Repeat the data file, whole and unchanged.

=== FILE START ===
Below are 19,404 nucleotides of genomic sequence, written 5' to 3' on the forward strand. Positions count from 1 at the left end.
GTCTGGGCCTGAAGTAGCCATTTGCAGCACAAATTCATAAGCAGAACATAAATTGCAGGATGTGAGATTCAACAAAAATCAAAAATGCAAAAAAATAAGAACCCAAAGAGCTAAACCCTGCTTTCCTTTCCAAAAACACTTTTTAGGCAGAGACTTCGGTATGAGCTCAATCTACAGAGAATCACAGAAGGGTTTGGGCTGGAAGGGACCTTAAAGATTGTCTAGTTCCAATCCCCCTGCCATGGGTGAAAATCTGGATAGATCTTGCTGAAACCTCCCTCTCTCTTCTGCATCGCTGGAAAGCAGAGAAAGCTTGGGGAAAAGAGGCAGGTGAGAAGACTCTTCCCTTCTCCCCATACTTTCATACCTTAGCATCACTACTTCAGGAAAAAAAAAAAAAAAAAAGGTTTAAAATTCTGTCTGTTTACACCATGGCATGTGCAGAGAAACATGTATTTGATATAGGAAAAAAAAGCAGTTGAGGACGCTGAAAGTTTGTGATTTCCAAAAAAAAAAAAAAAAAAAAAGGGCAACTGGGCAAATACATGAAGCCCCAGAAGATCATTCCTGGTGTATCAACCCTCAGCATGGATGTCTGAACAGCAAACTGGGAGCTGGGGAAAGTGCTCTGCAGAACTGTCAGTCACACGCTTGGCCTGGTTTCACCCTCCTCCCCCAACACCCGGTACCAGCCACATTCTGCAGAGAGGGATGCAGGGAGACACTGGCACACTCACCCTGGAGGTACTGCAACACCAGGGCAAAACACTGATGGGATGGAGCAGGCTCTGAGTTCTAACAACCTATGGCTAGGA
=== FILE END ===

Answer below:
Below are 19,404 nucleotides of genomic sequence, written 5' to 3' on the forward strand. Positions count from 1 at the left end.
GTCTGGGCCTGAAGTAGCCATTTGCAGCACAAATTCATAAGCAGAACATAAATTGCAGGATGTGAGATTCAACAAAAATCAAAAATGCAAAAAAATAAGAACCCAAAGAGCTAAACCCTGCTTTCCTTTCCAAAAACACTTTTTAGGCAGAGACTTCGGTATGAGCTCAATCTACAGAGAATCACAGAAGGGTTTGGGCTGGAAGGGACCTTAAAGATTGTCTAGTTCCAATCCCCCTGCCATGGGTGAAAATCTGGATAGATCTTGCTGAAACCTCCCTCTCTCTTCTGCATCGCTGGAAAGCAGAGAAAGCTTGGGGAAAAGAGGCAGGTGAGAAGACTCTTCCCTTCTCCCCATACTTTCATACCTTAGCATCACTACTTCAGGAAAAAAAAAAAAAAAAAAGGTTTAAAATTCTGTCTGTTTACACCATGGCATGTGCAGAGAAACATGTATTTGATATAGGAAAAAAAAGCAGTTGAGGACGCTGAAAGTTTGTGATTTCCAAAAAAAAAAAAAAAAAAAAAGGGCAACTGGGCAAATACATGAAGCCCCAGAAGATCATTCCTGGTGTATCAACCCTCAGCATGGATGTCTGAACAGCAAACTGGGAGCTGGGGAAAGTGCTCTGCAGAACTGTCAGTCACACGCTTGGCCTGGTTTCACCCTCCTCCCCCAACACCCGGTACCAGCCACATTCTGCAGAGAGGGATGCAGGGAGACACTGGCACACTCACCCTGGAGGTACTGCAACACCAGGGCAAAACACTGATGGGATGGAGCAGGCTCTGAGTTCTAACAACCTATGGCTAGGA